You can find lesson plans, webquests, and activities on the internet, in books, & in magazines. For some teachers and librarians, this isn't enough because it doesn't convey a sense of how to organize mini-research moments & how important small activities can be. While students need to freely choose topics and participate in research like David Loertscher's Ban those Bird Units, they must still have experience completing the small steps of research in a systematic manner like the Super3 or the Big6 while incorporating Jamie McKenzie's questions.
While I understand the need for changing our big focus on research problems to writing better questions than focusing on simple topics, I live in the real world where I still need to teach the beginning basic steps. Yes, Jamie and David, this does involve "moving information" initially because students learn to match information answers to questions. Research can be viewed as completing small steps on a topic as well as large projects with a problem-based focus. My students in kindergarten need to recognize these basic concepts first: You should ask yourself questions while you are researching. Librarians help you find better answers faster. Sometimes the answers are in books, in media, on the computer, and sometimes there are no answers yet.
This week Kindergartners at my school have been researching animals. In previous years we would incorporate a field trip to the zoo to heighten our excitement. We would use the computer to link to specific animals found at the Nashville Zoo and ensure that each child was an expert zoo guide. Then when they toured the zoo, they could tell others facts about "their animal." After they returned, the students would add details to their original graphic organizers and drawings to illustrate their animal's setting and other facts gleaned.
This year there will be no field trip so I needed to find a way to create a sense of excitement and a new experience. As most of you do, we chose to use small group research with one child coming from every class to study together, write, draw, and then return to their room as the only expert on that animal in their room.
Since librarians are the experts on materials available, I located 28 different animal books written at 1st & 2nd grade levels to serve as beginning resources and located low reading level internet sources with photos. I created a spreadsheet with the names of the different animals & a specific twenty minute time over a period of 3 days for them to come to the library to research with me. The teacher team looked over the list and chose not to study groundhogs since the entire class was already an expert. They chose a substitution from my extra list.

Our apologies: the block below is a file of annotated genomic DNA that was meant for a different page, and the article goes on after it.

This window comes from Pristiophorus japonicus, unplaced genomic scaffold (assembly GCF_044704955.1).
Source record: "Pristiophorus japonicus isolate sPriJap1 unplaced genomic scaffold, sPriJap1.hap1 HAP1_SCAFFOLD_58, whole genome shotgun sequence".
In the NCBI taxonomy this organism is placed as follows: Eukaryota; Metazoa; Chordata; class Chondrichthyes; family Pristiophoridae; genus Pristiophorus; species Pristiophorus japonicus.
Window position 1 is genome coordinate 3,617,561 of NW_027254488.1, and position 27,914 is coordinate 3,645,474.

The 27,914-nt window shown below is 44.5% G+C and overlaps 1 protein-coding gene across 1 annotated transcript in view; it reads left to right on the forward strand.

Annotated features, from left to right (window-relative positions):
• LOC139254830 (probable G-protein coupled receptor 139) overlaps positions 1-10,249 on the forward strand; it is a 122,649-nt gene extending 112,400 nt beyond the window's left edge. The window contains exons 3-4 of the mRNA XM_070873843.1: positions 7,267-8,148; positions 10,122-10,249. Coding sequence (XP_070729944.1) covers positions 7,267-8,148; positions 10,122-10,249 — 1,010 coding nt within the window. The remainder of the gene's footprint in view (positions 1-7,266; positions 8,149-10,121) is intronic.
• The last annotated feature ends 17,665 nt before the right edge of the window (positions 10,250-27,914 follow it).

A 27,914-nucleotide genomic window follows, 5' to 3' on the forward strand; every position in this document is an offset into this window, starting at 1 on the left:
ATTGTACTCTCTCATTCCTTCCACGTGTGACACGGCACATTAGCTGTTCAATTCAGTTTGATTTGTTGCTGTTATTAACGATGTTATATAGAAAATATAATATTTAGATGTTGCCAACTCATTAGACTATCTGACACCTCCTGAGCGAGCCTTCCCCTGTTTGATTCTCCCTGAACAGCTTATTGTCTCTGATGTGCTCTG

I emailed this file to the teachers, but also printed off individual copies so they could keep track in their rooms when the next child was supposed to leave. The kindergarten team leader collated a master list for me to check off the names of the students who actually were present. The day of research there are always changes so flexibility is the key. By developing a list of 28 topics for class sizes of 22 at the maximum, I enabled teachers to help students who were more "teacher needy" to be in a smaller group so we could focus on learning, not behavior.
I suggested a variety of ways to match children with the names of the animals. Teachers could write down the animal name on the board and have students put their name beside the animal and negotiate conflicts, the teacher could draw craft sticks with the child's name to choose, the students could draw their name from a hat, or the teacher could assign them.
As the groups began coming to the library, I worked with each to build excitement, generate thought questions, read the book, access the computer, and using a sheet of paper (with the only words being My name is… My animal researched is… ) take notes in our unique kindergarten way.
For many students as soon as they raced to the table they grabbed a pencil and began looking at the animal on the cover and started drawing. For others who were convinced they weren't born with artistic talent, I had to suggest they look at every picture in the book until they found a way to draw their animal while we were reading and talking. The art teacher popped in with one group and reminded them how to look at animals as shapes – ovals, rectangles, circles, trianges, and lines. For the truly insecure we reminded them that no one else in their class knew about their animal so they were counting on them to indicate if the animal had legs, flippers, fins, or wings.
After reading and talking about their animal, I asked each one how they were going to share the new stuff they'd learned. Most chose to write random words and phrases on their paper like "builds nests", sharp claws, burrows, etc. At the end of twenty minues they raced back to class proudly with their paper to work with the teacher on how to share orally with the whole class.
The main reading, and technology standards we were addressing include:
TECHNOLOGY RESEARCH/INFORMATION TOOLS (Technology)